An Edah Editorial
by Rabbi Aryeh Klapper
Rabbi Aryeh Klapper teaches Talmud at the Gann Academy in Waltham, is Dean
of the Somerville Beit Midrash, and is a member of the Boston Beit Din. He is
also a member of the Edah op-ed editorial board.
Jewish Lessons on Selecting a Jurist
When Moses creates the first Jewish judiciary, God instructs
him to appoint men of strength, in awe of God, men of truth, haters of corruption.
The first lesson Jewish tradition teaches is that judicial character is more
significant than judicial politics.
Todays nominees will likely make their most critical decisions
about issues that do not yet appear on the legal horizon. What matters most
is not their specific positions but their temperament, and their understanding
of the responsibility of the Supreme Court. The purpose of a constitution is
to place basic principles beyond the reach of the powerful.
The second lesson Jewish tradition teaches consists of a model
for the long-term success of a text-ordered society. In Judaism, Texts restrain
power through authority, and texts gain authority because they are have meanings
that are discovered rather than produced by their interpreters. When judicial
rulings are perceived as reflecting judges political opinions rather than painstaking
scholarship, they lose their authority.
Thus the public perception, justified or not, that Gore v.
Bush was decided on the basis of party affiliation cost the Court tremendously.
The Talmud records similarly that the Great Sanhedrins capacity to prevent disputes
in Israel ended when its members were perceived as ruling on the basis of affiliation
with the School of Hillel or the School of Shammai rather than on the basis
of individual judgment.
The third lesson is that even though the Torahs constantly
exhorts us to care for the poor, nevertheless the Torah bans favoring them in
legal disputes. Over much of the latter part of the Twentieth century, the federal
judiciary has tended to be more liberal than the electorate, and certainly than
the Senate. Liberals have accordingly sought to expand the discretion of the
courts, especially with regard to constitutional interpretation. Some of the
hugely important advances of the civil rights movement were made possible by
The liberal gains, however, enabled by creative but intellectually
unconvincing readings of the constitution have made the text less capable of
resisting political agendas. The fear inspired in liberals by the prospect of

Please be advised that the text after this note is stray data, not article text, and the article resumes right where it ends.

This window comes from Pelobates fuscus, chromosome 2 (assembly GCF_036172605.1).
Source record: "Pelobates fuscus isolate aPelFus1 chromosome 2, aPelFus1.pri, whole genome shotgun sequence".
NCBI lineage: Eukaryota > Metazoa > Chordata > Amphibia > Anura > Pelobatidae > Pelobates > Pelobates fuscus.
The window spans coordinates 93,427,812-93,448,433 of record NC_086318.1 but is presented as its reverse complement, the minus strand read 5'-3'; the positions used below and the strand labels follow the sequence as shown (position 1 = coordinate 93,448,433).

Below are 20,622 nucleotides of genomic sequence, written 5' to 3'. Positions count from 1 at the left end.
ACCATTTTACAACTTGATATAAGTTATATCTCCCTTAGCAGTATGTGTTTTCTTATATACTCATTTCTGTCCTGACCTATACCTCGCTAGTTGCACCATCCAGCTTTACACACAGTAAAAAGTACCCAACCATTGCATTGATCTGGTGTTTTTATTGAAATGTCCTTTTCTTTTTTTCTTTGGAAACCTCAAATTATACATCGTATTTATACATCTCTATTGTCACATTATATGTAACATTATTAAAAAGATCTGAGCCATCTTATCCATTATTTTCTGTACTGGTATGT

a conservative Court, however, brings home the price that has been paid for
those theories. If the text of the constitution were seen as controlling, the
political leanings of potential justices would have far less potential impact.
Jewish tradition offers a straightforward if difficult prescription
stick to the traditional meaning of a text except when urgently necessary. The
Talmud celebrates legal adaptation, but maintains its received lore with almost
fanatic obsession to detail.
When teaching rabbinic students, I gradually bring them to
the realization that authoritative interpreters have nearly absolute power over
texts, and that real creativity is possible. At the same time, I teach them
that this power must be used with extreme caution. If a text can mean anything,
it means nothing.
Sometimes, as for example in the face of disaster, one must
reread the text and find new wine in old barrels through legitimate legal interpretation.
In the aftermath of the destruction of the Second Temple, the Rabbis found creative
ways to compensate for the loss of the sacrificial order, and in medieval times,
the Rabbis found creative ways to justify commercial transactions banned by
the plain meaning of the Talmud. But this creativity took place against a static
Crucially, the Rabbis were continuously aware that their capacity
to innovate stemmed from their predecessors resistance to innovation and their
own reliance on precedence. They realized that judicial discretion is not an
easily renewable resource, but rather a capital account built up by years of
judicial restraint. When they used this resource, they spent it carefully and
Finally, the Rabbis understood that the authority of law, and
its capacity to protect the weaker members of society, depends on a combination
of judicial humility and self-confidence. The Talmud teaches that the Torah
cannot be properly learned by any but the exceedingly humble. Moses, the greatest
of lawgivers, is portrayed as the humblest of men. Yet, the Talmud saw excessive
rabbinic humility in a time of crisis as causing the destruction of the Second
Temple. The complex task of a judge is to be exceedingly humble without being
As the nomination hearings of John Roberts occur this week,
the question that we should be asking is not whether he agrees with our political
positions. Rather, the Jewish tradition teaches that we should be asking whether
he has the humility to bow before the text and its history of authoritative
interpretation, and the character, self-confidence, and ingenuity to stand against
that history when necessary to preserve the authority of the text.